Finding time to exercise can be tough. But here’s a little secret: You can move more, even when life gets overwhelming, by simply setting yourself up for success. Here are a few simple ways.
Most of us spend way more than five minutes a day scrolling through the news or social media feeds. Try replacing even one screen session with something more active. Research has shown that every bit of movement counts; five minutes here and there over the course of a day or a week can add up to better cardiovascular health and weight management.1
The best results come with movement that’s moderate intensity: Think brisk walk, weeding the garden, or cycling 10 to 15 miles an hour.
When someone is counting on you, you’re more likely to show up. Put something in your weekly plan that requires movement and keeps you accountable. Bonus: you get an extra dose of personal or professional connection.
Consider a walking meeting with a colleague or a stroll to pick up coffee. Of course, in pandemic times make sure your plans keep you at a safe distance. You don’t even need to be in the same place to make meetup motivation work for you. Throw on the headphones and enjoy a virtual walking date to catch up with a friend—just make sure to stay safe and avoid traffic when you’re multitasking.
Having the right gear handy can boost your chances of fitting movement into your day. Tuck a pair of walking shoes by the door or in your car and you’ll be more likely to slip out for a brisk walk or two during the workday. Keep a raincoat or umbrella handy so bad weather can’t dampen a lunchtime stroll.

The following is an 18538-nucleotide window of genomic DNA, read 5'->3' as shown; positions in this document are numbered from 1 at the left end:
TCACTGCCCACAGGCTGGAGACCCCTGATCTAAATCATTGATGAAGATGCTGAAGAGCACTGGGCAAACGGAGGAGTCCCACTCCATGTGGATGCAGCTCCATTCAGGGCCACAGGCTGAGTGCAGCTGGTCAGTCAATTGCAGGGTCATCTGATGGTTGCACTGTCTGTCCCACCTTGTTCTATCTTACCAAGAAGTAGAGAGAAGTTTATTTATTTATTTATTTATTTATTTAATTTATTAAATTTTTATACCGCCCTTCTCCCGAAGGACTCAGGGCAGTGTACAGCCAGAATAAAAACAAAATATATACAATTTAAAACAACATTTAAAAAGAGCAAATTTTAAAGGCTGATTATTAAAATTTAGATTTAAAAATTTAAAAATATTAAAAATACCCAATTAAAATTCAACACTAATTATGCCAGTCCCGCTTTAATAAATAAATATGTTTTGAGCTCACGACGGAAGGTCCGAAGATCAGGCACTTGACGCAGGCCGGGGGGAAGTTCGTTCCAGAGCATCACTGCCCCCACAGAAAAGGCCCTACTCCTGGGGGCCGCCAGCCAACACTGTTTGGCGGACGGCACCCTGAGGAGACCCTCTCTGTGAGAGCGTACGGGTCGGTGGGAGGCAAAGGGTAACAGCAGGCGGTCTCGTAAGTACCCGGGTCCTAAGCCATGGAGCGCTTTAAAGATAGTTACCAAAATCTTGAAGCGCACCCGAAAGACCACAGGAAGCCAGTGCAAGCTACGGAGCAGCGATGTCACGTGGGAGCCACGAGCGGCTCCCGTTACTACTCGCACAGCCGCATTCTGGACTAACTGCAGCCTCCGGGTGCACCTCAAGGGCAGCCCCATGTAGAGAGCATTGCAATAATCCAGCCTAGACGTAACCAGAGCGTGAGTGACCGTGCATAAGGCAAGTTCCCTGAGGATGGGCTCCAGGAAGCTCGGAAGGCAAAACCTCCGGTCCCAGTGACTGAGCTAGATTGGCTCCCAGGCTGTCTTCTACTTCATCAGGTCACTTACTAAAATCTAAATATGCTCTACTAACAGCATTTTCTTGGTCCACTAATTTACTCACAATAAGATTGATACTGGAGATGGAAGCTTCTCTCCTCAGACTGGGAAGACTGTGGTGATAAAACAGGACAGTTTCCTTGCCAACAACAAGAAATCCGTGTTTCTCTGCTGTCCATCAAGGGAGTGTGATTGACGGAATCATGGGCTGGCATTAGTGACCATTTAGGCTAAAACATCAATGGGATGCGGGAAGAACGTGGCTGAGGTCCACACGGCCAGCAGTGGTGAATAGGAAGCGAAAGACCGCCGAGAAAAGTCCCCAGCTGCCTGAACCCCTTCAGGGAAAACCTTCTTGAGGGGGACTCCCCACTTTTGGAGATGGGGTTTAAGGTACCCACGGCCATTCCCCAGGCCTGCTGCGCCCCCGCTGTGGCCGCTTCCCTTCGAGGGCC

Some people even sleep in exercise clothes. That’s one less barrier if you’re already dressed to move when your alarm goes off. Whether it’s 10 minutes of stretching or 15 minutes spinning on the exercise bike, it’s a healthy way to start the day.
Forget about “exercise.” Instead, make a list of things you enjoy that require some kind of movement—any kind of movement. Swinging at a playground, dancing to hip hop, throwing a frisbee, window shopping, jumping rope, or riding a bike. Choose one thing from your list that doesn’t require extra effort and do that thing. One day or every day, five minutes or 30; just plain fun will give you a physical and mental boost.
When you fail to meet a goal you’ve set for yourself, don’t go too hard on yourself. A growing body of research shows being kind to yourself is actually more effective. “Self-compassion” makes it more likely you’ll reach your goals by trying again. You’ll worry less about future success and reduce the chance negative thoughts will stand in your way.2
Here are three small steps to practice self-compassion:
It’s one more way you can take care of yourself on the road to a more active way of living.
1. Nicole Glazer, et al., “Sustained and Shorter Bouts of Physical Activity Are Related to Cardiovascular Health,” Medicine and Science in Sports and Exercise 45, no. 1 (January 2013): 109-115, https://doi.org/10.1249/MSS.0b013e31826beae5.
2. Brittany N. Semenchuk, et al., “Self-Compassion and the Self-Regulation of Exercise: Reactions to Recalled Exercise Setbacks,” Journal of Sport and Exercise Psychology 40, no. 1 (2017): 31-39, https://doi.org/10.1123/jsep.2017-0242.
3. "Self-Compassion Break,” Greater Good in Action: Science-based Practices for a Meaningful Life, University of California, Berkeley, https://ggia.berkeley.edu/practice/self_compassion_break.